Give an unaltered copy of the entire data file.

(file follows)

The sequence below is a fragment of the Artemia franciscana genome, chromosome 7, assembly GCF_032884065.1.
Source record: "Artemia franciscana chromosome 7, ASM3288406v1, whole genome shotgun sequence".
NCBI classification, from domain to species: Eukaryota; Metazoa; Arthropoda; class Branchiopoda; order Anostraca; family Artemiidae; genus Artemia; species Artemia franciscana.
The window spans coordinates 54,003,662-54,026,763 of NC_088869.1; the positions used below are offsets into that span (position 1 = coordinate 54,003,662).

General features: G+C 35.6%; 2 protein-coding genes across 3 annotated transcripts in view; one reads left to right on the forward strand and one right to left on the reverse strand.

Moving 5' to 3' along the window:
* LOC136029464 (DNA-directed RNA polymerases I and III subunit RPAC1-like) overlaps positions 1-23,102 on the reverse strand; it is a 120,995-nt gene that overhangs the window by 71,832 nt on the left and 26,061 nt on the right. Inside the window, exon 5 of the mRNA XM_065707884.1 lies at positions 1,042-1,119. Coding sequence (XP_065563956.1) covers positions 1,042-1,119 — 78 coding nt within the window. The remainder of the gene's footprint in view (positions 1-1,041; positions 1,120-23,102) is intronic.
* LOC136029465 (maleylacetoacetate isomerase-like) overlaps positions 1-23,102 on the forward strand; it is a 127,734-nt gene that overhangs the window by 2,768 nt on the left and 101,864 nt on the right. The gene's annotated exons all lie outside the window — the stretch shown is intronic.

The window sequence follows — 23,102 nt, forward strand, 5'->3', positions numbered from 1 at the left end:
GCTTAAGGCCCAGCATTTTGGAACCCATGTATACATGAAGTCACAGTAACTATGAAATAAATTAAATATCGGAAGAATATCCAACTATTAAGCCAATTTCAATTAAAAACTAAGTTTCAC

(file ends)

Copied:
The sequence below is a fragment of the Artemia franciscana genome, chromosome 7, assembly GCF_032884065.1.
Source record: "Artemia franciscana chromosome 7, ASM3288406v1, whole genome shotgun sequence".
NCBI classification, from domain to species: Eukaryota; Metazoa; Arthropoda; class Branchiopoda; order Anostraca; family Artemiidae; genus Artemia; species Artemia franciscana.
The window spans coordinates 54,003,662-54,026,763 of NC_088869.1; the positions used below are offsets into that span (position 1 = coordinate 54,003,662).

General features: G+C 35.6%; 2 protein-coding genes across 3 annotated transcripts in view; one reads left to right on the forward strand and one right to left on the reverse strand.

Moving 5' to 3' along the window:
* LOC136029464 (DNA-directed RNA polymerases I and III subunit RPAC1-like) overlaps positions 1-23,102 on the reverse strand; it is a 120,995-nt gene that overhangs the window by 71,832 nt on the left and 26,061 nt on the right. Inside the window, exon 5 of the mRNA XM_065707884.1 lies at positions 1,042-1,119. Coding sequence (XP_065563956.1) covers positions 1,042-1,119 — 78 coding nt within the window. The remainder of the gene's footprint in view (positions 1-1,041; positions 1,120-23,102) is intronic.
* LOC136029465 (maleylacetoacetate isomerase-like) overlaps positions 1-23,102 on the forward strand; it is a 127,734-nt gene that overhangs the window by 2,768 nt on the left and 101,864 nt on the right. The gene's annotated exons all lie outside the window — the stretch shown is intronic.

The window sequence follows — 23,102 nt, forward strand, 5'->3', positions numbered from 1 at the left end:
GCTTAAGGCCCAGCATTTTGGAACCCATGTATACATGAAGTCACAGTAACTATGAAATAAATTAAATATCGGAAGAATATCCAACTATTAAGCCAATTTCAATTAAAAACTAAGTTTCAC